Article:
It’s been 16 years since Jerome Bettis retired at the podium after helping the Steelers win Super Bowl XL. Since then, the player known affectionately as “The Bus” has been inducted into the Pro Football Hall of Fame as well as the Steelers Hall of Honor. Bettis also hosts a show in Pittsburgh, where he has continued to work with his foundation.
The 10th overall pick in the 1993 NFL Draft, Bettis entered the league as a fullback before quickly making the transition to running back. He had an extremely rare combination of size (5-foot-11 and about 250 pounds), agility and speed that allowed him to rush for 13,662 yards and 91 touchdowns during his 13-year career. Bettis’ physicality and energetic personality made him an instant fan favorite in Pittsburgh, where he helped the franchise win five division titles as well as the franchise’s fifth Lombardi Trophy.
As he celebrates his 50th birthday, here are five fast facts about Bettis’ NFL career.
Rookie of the Year
Bettis overcame a slow start to capture Offensive Rookie of the Year honors during the 1993 season. Bettis won the award despite making just one start in the season’s first five weeks. He got the ball rolling with a 102-yard performance against the Saints in Week 5. Bettis would record six more 100-yard rushing performances that season that included a career-high 212 yards in New Orleans in Week 15. Bettis also tallied the longest run of his career in that game, a 72-yard touchdown. Ironically, Bettis’ first-career touchdown was a 29-yard run against the Steelers in Week 2.
Bettis finished the season with 1,429 yards, the second-highest total in the NFL behind Emmitt Smith, who won league and Super Bowl MVP honors that season.
Almost an Oiler
The Rams agreed to trade Bettis following his third season in Los Angeles. When looking for his next team, Bettis narrowed his choices down to either the Oilers or the Steelers. The Steelers’ recent Super Bowl appearance was one of two factors that convinced Bettis to come to Pittsburgh.
“My agent, he had another running back that was coming out in the draft. His name was Eddie George,” Bettis said during a February 2021 appearance on the “All Things Covered” podcast. “So whichever team I picked, Eddie was going to go to the other team. So I needed to make sure I picked right, because I knew that Eddie was going to go to the other team.
“My agent selfishly wanted me to go to Pittsburgh because Houston was picking higher. It made sense for everybody, right? Everybody was happy when I chose Pittsburgh. Eddie ended up going to Houston and had an amazing career. He was Rookie of the Year when he came out. It all worked.”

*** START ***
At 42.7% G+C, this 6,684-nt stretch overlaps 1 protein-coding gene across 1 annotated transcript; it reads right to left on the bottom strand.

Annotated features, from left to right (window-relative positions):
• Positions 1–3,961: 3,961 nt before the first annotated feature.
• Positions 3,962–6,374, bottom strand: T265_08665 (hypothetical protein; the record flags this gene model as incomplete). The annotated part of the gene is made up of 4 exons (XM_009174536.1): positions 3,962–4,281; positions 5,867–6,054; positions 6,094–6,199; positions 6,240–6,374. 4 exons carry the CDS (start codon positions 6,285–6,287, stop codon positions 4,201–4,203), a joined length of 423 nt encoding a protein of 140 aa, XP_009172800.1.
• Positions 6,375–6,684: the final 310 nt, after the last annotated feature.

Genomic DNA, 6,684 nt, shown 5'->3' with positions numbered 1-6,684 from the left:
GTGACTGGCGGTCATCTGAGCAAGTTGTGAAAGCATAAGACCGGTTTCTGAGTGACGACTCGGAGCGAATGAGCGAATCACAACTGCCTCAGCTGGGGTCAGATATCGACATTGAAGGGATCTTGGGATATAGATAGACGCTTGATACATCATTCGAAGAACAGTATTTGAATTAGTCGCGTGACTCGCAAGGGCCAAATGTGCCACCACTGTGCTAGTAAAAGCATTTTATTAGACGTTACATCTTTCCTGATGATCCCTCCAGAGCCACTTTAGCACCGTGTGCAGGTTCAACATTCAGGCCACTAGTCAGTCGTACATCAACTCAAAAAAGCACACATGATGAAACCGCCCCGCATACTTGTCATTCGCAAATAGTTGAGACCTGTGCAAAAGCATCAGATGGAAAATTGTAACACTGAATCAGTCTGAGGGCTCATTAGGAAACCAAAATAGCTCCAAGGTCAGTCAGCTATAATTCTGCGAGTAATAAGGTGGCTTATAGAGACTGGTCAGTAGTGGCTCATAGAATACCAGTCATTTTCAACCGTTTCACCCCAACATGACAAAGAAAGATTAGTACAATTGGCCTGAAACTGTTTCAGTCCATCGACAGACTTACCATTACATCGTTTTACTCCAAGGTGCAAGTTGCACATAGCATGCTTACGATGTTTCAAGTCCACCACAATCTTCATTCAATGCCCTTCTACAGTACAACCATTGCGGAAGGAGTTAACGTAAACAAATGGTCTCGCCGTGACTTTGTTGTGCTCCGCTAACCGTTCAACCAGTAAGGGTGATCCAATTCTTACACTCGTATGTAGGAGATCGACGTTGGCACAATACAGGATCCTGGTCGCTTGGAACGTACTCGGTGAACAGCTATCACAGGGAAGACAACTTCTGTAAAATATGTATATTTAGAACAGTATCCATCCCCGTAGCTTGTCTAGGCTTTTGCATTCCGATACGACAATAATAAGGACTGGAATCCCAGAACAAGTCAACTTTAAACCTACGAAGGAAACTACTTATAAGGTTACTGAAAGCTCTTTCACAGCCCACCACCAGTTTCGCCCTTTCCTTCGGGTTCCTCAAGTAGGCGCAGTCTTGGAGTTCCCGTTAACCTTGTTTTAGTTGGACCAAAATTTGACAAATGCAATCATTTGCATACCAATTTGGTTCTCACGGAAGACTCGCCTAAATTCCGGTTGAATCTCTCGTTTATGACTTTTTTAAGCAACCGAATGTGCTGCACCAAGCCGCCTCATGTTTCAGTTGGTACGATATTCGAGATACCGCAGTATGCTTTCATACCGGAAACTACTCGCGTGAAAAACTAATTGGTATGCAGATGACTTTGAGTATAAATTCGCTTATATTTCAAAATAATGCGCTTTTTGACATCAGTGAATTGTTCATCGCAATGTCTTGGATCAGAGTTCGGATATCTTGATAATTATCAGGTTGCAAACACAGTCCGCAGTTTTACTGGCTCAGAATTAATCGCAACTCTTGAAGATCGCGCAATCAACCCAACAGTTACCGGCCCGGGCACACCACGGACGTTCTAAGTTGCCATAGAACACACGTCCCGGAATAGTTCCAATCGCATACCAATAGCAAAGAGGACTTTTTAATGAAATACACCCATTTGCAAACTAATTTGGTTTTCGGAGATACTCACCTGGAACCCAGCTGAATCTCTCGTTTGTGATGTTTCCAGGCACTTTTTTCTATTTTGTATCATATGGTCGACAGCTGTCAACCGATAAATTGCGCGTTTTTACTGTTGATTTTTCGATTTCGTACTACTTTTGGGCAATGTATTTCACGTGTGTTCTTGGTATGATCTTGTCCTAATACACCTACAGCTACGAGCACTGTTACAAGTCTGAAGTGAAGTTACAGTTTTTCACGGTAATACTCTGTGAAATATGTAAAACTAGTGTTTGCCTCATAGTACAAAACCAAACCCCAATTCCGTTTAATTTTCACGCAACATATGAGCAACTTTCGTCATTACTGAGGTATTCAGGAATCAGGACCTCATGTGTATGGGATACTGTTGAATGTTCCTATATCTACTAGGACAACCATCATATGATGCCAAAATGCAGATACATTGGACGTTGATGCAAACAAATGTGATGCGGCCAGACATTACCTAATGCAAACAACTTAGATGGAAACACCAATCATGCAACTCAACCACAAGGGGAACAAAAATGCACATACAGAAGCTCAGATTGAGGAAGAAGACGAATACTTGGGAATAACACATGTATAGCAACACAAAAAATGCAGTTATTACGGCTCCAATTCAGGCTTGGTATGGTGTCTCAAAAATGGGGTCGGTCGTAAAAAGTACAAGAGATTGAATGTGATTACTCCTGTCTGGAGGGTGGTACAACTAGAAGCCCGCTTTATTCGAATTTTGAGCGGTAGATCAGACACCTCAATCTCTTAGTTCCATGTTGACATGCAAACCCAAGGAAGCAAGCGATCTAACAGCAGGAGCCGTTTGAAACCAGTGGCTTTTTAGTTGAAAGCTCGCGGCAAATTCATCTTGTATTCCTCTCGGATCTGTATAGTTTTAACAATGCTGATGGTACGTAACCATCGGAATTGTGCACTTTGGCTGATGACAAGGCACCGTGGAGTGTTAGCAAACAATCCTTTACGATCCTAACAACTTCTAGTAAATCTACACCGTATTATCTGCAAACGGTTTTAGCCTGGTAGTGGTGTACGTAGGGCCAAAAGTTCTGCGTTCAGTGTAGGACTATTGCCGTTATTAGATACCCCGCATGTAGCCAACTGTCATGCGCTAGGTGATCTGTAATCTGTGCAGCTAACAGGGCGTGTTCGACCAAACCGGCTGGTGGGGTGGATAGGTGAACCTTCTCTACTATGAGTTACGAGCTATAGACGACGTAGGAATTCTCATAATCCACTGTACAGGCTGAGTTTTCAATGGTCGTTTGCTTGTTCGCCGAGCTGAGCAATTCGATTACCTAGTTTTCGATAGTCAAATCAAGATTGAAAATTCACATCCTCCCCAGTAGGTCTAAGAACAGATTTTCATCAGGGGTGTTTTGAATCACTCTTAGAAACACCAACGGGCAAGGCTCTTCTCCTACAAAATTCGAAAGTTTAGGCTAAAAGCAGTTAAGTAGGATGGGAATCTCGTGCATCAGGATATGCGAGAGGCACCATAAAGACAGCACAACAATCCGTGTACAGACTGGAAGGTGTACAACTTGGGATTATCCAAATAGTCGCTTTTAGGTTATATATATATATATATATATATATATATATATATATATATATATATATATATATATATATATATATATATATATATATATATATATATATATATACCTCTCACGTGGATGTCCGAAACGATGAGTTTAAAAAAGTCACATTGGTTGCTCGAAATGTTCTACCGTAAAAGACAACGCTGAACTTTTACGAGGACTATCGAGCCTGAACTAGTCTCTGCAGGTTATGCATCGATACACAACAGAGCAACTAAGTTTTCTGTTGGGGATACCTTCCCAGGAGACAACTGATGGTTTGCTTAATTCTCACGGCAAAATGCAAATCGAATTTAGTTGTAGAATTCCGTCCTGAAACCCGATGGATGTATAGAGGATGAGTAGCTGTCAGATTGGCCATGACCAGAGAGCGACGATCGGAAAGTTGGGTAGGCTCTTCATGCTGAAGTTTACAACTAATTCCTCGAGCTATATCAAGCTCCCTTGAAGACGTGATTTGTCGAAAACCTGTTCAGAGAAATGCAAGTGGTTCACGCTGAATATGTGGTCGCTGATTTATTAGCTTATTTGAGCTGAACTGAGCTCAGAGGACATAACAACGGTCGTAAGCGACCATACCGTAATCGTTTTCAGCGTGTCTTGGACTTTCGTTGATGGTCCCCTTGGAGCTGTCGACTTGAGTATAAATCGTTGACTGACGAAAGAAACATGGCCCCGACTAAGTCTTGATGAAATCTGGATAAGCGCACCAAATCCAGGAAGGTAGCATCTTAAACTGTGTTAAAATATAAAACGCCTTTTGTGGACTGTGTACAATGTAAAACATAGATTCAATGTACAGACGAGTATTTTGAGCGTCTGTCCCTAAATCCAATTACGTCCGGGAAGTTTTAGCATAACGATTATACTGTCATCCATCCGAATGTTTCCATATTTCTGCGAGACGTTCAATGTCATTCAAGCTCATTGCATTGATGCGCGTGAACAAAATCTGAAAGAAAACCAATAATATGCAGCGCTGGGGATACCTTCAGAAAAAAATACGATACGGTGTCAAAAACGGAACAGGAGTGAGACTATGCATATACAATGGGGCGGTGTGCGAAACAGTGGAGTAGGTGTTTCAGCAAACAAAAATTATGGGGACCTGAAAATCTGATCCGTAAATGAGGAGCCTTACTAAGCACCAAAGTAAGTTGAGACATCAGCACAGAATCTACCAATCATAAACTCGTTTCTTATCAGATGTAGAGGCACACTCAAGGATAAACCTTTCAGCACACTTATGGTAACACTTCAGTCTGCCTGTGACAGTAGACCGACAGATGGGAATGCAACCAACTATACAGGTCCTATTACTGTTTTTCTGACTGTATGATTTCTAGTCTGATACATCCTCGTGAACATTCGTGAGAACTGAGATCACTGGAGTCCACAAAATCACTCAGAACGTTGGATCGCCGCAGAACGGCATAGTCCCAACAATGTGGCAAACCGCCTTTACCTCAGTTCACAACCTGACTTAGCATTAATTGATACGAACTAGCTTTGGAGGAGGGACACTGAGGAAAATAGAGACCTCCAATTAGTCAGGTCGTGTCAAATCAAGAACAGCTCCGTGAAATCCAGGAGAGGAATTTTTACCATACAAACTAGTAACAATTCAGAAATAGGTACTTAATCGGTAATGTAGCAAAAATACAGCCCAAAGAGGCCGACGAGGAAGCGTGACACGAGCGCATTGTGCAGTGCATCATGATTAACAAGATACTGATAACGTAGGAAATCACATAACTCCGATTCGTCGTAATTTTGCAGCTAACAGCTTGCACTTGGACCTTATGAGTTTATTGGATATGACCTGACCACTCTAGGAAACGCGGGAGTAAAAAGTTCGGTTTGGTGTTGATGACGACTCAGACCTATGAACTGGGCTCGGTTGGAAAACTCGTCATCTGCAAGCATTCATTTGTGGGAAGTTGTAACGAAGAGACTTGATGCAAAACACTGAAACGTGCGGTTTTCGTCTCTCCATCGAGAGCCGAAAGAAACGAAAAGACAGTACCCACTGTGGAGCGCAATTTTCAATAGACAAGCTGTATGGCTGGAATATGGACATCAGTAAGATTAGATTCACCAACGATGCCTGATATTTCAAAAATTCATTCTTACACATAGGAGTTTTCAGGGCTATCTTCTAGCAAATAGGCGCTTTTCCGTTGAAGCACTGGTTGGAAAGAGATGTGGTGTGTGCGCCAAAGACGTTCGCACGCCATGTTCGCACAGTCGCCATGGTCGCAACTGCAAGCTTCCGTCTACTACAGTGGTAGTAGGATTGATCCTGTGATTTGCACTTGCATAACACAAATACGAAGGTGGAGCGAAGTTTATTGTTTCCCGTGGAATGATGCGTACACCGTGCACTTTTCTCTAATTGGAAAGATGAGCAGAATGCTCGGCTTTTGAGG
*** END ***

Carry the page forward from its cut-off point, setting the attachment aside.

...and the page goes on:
During his first season in Pittsburgh, Bettis earned his second All-Pro selection after rushing for 1,431 yards and 11 touchdowns. Among his big performances that season was his 129-yard, two-touchdown performance in Pittsburgh’s 42-6 win over the Rams. Bettis rumbled for a 50-yard score in that game, his longest run as a member of the Steelers.
Bettis may have been on his way to an MVP season in 2001 after rushing for nearly 1,100 yards in the season’s first 11 games. But an injury prematurely ended his season as well as his hopes to become the first Steelers player since Terry Bradshaw to win league MVP. As it stands, Bettis’ best statistical season took place in 1997, his second season with the Steelers.
In 15 games, Bettis rushed for 1,665 yards and seven touchdowns while helping the Steelers capture a fourth straight AFC Central division title. He tallied 10 100-yard rushing performances for a second straight season; his 20 100-yard games over a two-year span is the most in franchise history. Bettis would have broken Barry Foster’s single season franchise record had he played in Pittsburgh’s regular season finale. Instead of going for the record, Bettis made the unselfish decision to rest with the Steelers having already clinched a playoff bye.
Bettis passed the 1,000-yard rushing barrier in each of his first six seasons in Pittsburgh. Emmitt Smith was the only other running back in the NFL had that many 1,000-yard seasons over that span. The only Steelers player to begin his career in Pittsburgh with six straight 1,000-yard seasons, Bettis matched Franco Harris’ record for the most consecutive 1,000-yard seasons by a Steelers running back. Of the Steelers’ 26 1,000-yard rushing campaigns, 14 of those were authored by either Harris or Bettis.
From backup to Pro Bowler
At 32 years old, Bettis started the 2004 season as a backup to Duce Staley, a free agent pickup out of Philadelphia. An injury to Staley in Week 7 propelled Bettis back into the starting lineup, where he rushed for 149 yards a week later in Pittsburgh’s 27-3 romp of the Eagles. It was the first of six 100-yard games for Bettis, who recorded a career-high 13 rushing touchdowns that season while earning the last of his six Pro Bowl selections. Bettis helped then-rookie quarterback Ben Roethlisberger win each of his 13 regular season starts. Roethlisberger returned the favor the following season by helping Bettis retire as a Super Bowl champion.